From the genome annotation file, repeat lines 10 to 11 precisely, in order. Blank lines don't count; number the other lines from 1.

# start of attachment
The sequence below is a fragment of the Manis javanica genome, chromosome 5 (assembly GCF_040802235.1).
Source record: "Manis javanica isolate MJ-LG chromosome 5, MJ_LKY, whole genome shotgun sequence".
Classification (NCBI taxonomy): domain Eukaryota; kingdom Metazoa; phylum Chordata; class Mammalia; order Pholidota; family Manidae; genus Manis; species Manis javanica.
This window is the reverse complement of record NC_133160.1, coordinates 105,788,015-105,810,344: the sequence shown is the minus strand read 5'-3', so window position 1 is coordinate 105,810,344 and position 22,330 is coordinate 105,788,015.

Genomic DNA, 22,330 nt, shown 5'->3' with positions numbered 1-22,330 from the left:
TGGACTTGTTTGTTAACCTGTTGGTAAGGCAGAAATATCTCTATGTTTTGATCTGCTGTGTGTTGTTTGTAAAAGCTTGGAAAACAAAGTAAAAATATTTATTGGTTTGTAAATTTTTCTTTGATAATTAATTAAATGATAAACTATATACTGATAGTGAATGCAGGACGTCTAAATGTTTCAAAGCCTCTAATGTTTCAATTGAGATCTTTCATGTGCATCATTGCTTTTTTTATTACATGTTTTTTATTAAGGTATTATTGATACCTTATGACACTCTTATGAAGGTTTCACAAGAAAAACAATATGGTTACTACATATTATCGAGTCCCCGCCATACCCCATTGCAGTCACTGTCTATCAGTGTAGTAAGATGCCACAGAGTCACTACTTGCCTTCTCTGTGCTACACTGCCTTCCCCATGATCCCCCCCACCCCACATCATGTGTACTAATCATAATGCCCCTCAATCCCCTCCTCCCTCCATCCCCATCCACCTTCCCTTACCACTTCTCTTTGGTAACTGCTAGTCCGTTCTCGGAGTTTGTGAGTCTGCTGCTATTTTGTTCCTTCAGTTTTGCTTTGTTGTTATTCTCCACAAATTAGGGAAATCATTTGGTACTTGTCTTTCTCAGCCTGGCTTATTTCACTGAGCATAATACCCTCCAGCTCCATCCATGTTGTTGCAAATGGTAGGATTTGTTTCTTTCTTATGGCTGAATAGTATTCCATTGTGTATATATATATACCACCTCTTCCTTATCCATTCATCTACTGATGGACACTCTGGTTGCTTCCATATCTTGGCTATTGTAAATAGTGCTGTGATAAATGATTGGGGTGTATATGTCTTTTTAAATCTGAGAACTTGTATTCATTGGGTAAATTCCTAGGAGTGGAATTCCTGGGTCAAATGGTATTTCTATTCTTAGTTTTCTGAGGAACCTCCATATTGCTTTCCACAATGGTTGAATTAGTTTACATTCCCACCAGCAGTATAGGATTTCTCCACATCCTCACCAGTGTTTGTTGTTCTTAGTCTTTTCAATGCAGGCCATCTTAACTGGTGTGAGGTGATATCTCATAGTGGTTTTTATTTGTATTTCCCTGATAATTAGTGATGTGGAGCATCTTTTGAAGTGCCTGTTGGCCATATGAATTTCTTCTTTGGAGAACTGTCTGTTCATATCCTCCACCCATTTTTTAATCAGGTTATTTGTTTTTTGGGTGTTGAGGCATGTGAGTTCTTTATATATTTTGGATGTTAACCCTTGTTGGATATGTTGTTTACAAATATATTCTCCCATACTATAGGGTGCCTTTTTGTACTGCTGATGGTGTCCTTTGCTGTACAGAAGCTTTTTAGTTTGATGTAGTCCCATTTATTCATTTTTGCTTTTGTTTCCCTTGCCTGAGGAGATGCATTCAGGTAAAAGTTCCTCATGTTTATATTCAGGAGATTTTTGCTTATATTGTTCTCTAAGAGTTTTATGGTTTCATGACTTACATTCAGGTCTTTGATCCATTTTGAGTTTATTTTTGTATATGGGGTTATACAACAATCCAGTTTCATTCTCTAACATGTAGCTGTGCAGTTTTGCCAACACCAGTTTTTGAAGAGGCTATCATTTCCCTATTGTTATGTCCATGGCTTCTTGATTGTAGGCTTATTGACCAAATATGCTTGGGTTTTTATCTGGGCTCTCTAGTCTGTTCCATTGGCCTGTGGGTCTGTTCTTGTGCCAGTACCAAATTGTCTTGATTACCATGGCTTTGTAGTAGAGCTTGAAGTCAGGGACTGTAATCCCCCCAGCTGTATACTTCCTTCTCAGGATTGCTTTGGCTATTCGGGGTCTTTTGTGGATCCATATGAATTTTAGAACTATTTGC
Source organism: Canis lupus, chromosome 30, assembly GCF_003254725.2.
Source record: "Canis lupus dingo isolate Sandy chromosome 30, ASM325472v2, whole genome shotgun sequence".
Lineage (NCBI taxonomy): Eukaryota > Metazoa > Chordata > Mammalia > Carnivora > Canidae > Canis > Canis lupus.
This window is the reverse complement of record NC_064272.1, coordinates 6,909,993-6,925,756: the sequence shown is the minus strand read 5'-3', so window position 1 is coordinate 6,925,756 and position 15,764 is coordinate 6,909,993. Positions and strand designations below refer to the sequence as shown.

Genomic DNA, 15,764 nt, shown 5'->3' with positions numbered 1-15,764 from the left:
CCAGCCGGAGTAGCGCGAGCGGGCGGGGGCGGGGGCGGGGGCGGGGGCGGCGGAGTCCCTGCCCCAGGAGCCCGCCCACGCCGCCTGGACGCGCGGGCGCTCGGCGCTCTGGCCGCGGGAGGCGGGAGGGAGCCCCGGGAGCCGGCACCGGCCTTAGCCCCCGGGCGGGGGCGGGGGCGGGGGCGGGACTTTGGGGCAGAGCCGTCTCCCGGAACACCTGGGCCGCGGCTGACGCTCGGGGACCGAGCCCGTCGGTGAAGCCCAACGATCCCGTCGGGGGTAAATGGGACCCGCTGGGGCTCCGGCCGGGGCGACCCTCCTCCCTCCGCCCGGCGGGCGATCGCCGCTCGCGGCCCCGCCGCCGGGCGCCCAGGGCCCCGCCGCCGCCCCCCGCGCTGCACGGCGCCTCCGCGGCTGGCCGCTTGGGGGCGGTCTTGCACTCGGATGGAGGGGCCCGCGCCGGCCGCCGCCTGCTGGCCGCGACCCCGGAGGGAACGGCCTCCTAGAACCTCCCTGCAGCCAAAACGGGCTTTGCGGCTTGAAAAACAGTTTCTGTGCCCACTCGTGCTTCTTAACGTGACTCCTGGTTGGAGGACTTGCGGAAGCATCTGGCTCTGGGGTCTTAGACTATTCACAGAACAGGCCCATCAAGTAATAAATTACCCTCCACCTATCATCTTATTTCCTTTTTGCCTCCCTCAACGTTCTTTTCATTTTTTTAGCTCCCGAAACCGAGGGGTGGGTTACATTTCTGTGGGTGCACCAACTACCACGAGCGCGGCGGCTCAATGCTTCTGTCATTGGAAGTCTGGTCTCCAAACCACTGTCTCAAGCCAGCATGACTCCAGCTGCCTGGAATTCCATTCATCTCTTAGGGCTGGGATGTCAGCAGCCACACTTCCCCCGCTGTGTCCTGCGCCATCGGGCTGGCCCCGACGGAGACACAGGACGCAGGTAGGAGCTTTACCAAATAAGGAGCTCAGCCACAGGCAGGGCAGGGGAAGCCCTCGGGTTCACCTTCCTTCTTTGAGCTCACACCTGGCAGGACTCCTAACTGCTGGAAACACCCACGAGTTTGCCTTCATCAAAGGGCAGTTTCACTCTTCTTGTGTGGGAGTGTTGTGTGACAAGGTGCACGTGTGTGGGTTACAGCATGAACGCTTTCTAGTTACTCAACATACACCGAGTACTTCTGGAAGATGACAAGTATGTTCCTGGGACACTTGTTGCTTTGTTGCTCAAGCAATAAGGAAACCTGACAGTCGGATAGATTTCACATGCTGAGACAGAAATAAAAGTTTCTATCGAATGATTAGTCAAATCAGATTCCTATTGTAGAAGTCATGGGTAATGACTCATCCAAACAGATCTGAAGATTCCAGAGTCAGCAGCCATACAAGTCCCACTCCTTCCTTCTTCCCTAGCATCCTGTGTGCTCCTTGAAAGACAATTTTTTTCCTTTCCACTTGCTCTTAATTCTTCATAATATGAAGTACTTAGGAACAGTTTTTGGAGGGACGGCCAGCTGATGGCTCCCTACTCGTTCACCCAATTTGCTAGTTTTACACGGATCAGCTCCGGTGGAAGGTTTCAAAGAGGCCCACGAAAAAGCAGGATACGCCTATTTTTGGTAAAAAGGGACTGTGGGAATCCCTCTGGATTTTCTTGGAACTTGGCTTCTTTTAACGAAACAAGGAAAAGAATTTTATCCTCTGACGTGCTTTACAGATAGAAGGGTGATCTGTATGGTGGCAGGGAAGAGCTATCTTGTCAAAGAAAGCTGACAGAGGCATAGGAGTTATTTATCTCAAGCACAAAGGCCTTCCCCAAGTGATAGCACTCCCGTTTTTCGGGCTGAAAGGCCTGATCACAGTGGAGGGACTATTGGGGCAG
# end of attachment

This window is the reverse complement of record NC_064272.1, coordinates 6,909,993-6,925,756: the sequence shown is the minus strand read 5'-3', so window position 1 is coordinate 6,925,756 and position 15,764 is coordinate 6,909,993. Positions and strand designations below refer to the sequence as shown.

Genomic DNA, 15,764 nt, shown 5'->3' with positions numbered 1-15,764 from the left: